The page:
Time to retire that calling card of African self-hatred, 'sellout'
It's not only ignorance of our history that informs the slur. The problem is that if you don't value yourself, you do your utmost to devalue others
The lumpen vulgarity that has taken over our political culture makes one yearn for the aristocratic gentility of the older generation of Albert Luthuli, Nelson Mandela, Lilian Ngoyi, Robert Sobukwe, Walter and Albertina Sisulu, Steve Biko and many others. It was a gentility that elevated us without being supercilious or vain. It commanded our respect without demanding it, and brought forth the better angels of our nature without being angelic. Self-composure was its mark of self-respect.
When I was a little boy growing up in King William's Town, Eastern Cape, there was a gentleman I often saw in town. He was tall, bespectacled, long-haired, and always carried a newspaper under his arm. People whispered that he came from "e-Siqithini" - Robben Island. Only much later did I learn that his name was Steve Tshwete. I also learnt that, among friends, he could be the most garrulous and cantankerous person in the room. In short, he knew how a leader should comport himself with dignity in public.
Another example comes from Steve Biko, whose next-door neighbour was a feared policeman in our township. Biko always treated the man with courtesy and respect, even as he castigated black policemen as "non-whites" who were collaborating with "the system". He did not allow his political radicalism to violate an ethical principle he was taught by his mother. As he put it in one of his essays: "Lack of respect for the elders, in the African tradition, is an unforgivable and cardinal sin." It is a cruel irony that some of the people who perpetrate this disrespect claim to be Biko's disciples.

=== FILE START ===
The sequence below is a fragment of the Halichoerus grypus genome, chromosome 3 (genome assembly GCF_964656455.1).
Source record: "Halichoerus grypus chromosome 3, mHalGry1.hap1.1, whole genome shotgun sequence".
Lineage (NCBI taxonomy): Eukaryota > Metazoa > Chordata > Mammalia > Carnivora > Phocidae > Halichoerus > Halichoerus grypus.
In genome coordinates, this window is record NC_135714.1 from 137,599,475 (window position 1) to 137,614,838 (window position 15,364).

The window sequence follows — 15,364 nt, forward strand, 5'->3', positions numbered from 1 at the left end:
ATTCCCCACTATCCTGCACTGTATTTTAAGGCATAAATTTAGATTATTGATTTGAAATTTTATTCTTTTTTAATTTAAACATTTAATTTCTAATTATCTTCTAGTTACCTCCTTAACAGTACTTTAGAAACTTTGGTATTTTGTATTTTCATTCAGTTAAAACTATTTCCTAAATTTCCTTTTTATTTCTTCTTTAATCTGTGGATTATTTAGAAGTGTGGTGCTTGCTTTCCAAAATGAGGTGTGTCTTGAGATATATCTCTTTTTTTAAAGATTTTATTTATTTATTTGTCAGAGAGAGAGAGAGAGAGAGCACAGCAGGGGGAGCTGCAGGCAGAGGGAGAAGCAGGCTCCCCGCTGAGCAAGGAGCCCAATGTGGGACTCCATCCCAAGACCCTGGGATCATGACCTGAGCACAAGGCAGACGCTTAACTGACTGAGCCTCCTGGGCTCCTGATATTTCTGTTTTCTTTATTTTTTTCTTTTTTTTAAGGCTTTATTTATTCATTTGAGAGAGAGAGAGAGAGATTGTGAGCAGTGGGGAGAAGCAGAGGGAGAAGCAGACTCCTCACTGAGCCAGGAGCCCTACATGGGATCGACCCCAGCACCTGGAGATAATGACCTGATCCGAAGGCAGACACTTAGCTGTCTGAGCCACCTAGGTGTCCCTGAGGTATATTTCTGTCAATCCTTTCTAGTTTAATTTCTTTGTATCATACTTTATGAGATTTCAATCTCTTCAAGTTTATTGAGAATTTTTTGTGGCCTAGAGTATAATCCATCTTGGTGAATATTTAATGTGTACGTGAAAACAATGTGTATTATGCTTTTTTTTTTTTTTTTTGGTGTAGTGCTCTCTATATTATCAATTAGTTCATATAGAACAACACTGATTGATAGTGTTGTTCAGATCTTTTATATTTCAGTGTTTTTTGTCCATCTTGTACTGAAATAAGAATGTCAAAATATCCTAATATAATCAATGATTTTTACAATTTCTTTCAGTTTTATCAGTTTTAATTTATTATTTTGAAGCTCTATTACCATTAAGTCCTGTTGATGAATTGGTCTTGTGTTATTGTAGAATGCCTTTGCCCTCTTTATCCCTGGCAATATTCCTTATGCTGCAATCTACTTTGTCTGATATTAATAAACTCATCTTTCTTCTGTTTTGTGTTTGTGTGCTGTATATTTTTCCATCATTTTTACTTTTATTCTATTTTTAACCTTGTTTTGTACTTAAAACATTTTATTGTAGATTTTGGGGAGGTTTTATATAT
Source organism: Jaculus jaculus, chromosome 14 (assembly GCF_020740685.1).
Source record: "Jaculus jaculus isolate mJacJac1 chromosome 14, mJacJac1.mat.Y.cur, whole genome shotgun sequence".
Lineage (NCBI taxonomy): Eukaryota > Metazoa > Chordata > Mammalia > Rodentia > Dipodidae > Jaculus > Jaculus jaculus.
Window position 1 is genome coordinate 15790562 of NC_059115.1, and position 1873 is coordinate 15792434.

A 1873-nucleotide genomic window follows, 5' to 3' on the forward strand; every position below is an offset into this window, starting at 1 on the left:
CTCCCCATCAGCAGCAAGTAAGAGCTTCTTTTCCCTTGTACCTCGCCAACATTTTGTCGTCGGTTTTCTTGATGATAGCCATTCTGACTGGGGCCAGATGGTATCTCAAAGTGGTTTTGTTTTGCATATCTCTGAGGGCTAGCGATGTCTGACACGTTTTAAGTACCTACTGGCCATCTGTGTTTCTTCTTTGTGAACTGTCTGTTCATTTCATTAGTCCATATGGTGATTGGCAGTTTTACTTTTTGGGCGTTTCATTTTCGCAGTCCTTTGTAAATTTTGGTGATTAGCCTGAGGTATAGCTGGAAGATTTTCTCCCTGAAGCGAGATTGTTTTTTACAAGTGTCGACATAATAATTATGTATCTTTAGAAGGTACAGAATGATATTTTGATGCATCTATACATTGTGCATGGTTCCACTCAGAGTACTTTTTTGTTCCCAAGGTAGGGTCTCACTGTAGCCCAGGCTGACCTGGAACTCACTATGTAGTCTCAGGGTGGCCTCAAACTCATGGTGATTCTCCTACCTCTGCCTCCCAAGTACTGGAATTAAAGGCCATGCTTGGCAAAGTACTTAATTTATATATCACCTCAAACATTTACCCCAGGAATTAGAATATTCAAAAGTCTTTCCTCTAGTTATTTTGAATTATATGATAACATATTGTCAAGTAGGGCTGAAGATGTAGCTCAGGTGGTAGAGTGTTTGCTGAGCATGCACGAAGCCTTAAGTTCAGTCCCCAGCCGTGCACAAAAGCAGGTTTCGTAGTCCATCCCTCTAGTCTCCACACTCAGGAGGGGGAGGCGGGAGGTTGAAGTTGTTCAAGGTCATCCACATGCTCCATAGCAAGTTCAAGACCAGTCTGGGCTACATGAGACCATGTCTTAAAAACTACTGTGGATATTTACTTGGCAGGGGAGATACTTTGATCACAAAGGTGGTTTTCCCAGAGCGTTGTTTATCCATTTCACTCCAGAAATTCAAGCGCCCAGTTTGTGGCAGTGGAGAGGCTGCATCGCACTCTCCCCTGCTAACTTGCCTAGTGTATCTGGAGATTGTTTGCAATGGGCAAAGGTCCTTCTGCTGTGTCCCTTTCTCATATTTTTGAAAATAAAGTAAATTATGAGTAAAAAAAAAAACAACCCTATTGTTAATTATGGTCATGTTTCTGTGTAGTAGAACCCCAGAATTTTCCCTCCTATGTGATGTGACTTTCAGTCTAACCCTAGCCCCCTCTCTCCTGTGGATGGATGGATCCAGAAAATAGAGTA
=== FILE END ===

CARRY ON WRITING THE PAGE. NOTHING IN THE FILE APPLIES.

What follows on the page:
In their hands, "sellout" is used willy-nilly to disparage political opponents, and to substitute insult for thought. It is as if the nation has run out of ideas. Young people who were born into the very freedom Nelson Mandela co-authored call him a sellout - and worse. Now it's Robert Sobukwe's turn to be burnt at the stake. The SACP's Solly Mapaila described him as a favoured son of the very racists who tortured him for six long years on Robben Island.
I know Mr Mapaila has apologised and I accept his apology. But who shall it be next? Biko perhaps? Or Chris Hani? Or Albertina Sisulu? When is the madness going to stop?
The other day, Terror Lekota accused the president of the country of having been a sellout. The allegation invited counter-accusations about Lekota himself. Do not be surprised if there are allegations about whoever points the finger at Lekota. And on and on it goes.
The gods truly make crazy those they seek to destroy. Apartheid did many things to us. Its most enduring legacy may well be that it left us with an infantile rage that will not be satisfied until it has robbed others of their dignity. That is how self-hate works - if you don't value yourself, you must perforce do the utmost to devalue others by calling them hateful names.
Instead of running away from "sellout", maybe we should own it. Why should we be safe from the insult if Mandela, after all his sacrifice, cannot be safe from it?